The OBA has put forward IPM recommendations. Adoption of this IPM strategy would see crop rotations, the use of untreated seeds where there was no immediate threat of crop damage and other IPM practices that reduce the use of NNIs unless they are absolutely necessary. We have heard that many if not most corn farmers believe that they cannot get the yields they expect without the continued use of treated seeds. Data from other jurisdictions does not support that assumption. 

Also, rotating treated with untreated corn seed does not seem possible. An informal survey by the OBA found that popular corn seed varieties are not available as untreated seed.

NNIs are relatively new pesticides and long-term risks are not well known. Experience in Europe has shown that the effects on crop yields are at best mixed on test plots with and without untreated seeds. We will need Ontario research to show that yields are not affected when there is no infestation. And that the risks from continued exposure in terms of resistant mutations may outweigh the benefits of continued use of NNis.

The future of Ontario’s beekeeping industry may be directly threatened by the continued and widespread use of neonicotinoid pesticides. This threat was clearly exposed in 2012 but may be even greater once we better understand sub-lethal effects and soil and water toxicity.

PMRA’s report has established the link between bee kills and neonicotinoids used in the planting of corn or other crops attractive to bees or other pollinators like bumble bees.  We believe that continued use of these pesticides poses an unacceptable likelihood of serious, imminent harm that is causing or will cause:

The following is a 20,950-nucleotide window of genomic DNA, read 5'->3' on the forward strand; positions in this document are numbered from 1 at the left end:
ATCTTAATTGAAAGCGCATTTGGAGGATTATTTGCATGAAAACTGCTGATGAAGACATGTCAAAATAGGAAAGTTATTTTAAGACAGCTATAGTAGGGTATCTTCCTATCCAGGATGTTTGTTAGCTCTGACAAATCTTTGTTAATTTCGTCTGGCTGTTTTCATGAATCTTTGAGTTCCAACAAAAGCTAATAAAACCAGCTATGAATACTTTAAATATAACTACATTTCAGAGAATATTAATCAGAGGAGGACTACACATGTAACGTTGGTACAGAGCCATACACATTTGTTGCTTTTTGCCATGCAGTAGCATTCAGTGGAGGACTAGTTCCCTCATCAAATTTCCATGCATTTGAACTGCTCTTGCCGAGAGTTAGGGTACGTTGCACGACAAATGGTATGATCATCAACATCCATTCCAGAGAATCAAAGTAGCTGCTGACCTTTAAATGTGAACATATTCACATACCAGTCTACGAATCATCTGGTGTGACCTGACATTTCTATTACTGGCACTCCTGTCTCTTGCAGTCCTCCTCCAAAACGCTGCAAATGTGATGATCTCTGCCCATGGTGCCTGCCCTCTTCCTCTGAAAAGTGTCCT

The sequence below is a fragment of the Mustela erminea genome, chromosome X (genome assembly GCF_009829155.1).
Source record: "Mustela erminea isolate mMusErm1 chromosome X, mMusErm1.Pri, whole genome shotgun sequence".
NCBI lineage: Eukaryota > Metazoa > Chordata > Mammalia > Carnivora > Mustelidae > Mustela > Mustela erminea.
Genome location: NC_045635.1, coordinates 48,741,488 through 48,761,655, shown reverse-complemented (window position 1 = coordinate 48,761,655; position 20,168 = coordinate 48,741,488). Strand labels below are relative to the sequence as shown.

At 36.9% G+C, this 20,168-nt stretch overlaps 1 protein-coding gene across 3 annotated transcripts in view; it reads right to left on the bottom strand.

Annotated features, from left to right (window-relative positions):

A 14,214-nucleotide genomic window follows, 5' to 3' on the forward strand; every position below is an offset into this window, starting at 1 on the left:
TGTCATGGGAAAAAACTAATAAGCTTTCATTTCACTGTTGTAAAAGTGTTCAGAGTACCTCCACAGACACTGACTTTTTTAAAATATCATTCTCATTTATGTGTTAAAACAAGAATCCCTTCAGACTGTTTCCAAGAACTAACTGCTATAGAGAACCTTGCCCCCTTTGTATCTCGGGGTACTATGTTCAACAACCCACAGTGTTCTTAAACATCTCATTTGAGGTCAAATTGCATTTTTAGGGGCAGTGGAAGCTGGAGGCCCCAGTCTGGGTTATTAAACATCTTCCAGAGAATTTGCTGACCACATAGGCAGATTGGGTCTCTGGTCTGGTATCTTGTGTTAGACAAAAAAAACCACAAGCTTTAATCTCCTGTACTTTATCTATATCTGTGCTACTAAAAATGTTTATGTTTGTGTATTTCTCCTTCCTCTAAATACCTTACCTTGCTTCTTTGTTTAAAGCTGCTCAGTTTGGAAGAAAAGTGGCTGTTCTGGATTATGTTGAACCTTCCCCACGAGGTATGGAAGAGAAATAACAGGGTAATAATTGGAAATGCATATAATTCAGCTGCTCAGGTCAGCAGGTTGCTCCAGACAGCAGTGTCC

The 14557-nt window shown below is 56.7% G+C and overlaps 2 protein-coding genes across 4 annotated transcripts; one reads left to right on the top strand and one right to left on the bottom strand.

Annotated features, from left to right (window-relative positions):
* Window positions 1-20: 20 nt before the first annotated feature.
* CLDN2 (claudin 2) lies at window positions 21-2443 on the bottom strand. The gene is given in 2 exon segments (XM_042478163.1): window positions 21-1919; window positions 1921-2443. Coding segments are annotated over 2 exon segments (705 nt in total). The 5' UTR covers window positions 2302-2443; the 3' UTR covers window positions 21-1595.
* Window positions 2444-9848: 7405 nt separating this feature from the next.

• Significant reduction in populations of domestic honey bees, bumble bees or native pollinators.
  • Significant decreases in honey production.
  • Serious effects on other agricultural systems as a result of decreases in pollination services.
  • A reduction in pollination of wild plants in a way that may alter ecosystems.
  • The loss or decimation of a viable commercial beekeeping industry in Ontario

Representing Ontario’s beekeeping industry, The Ontario Beekeepers Association requests that:

  1. Regulators immediately reassess the bee safety of all neonicotinoid pesticide products and suspend all conditional registrations until we understand how to manage the risks posed by these products to honey bees and other pollinators.
  2. Beekeepers are compensated by the government for losses to crops, bees and equipment caused by deaths, chronic disease, or toxic residues in equipment caused by the use of neonicotinoid pesticide products from the crop year 2012 and forward.
  3. Independent research should be undertaken to determine threats of long-term soil, water and pollinator toxicity and whether the substitution of less toxic pesticides or integrated pest management practices can eliminate the threat to honey bees and other pollinators.

We welcome commentary from OBA members and our stakeholders.

info@ontariobee.com

905-636-0661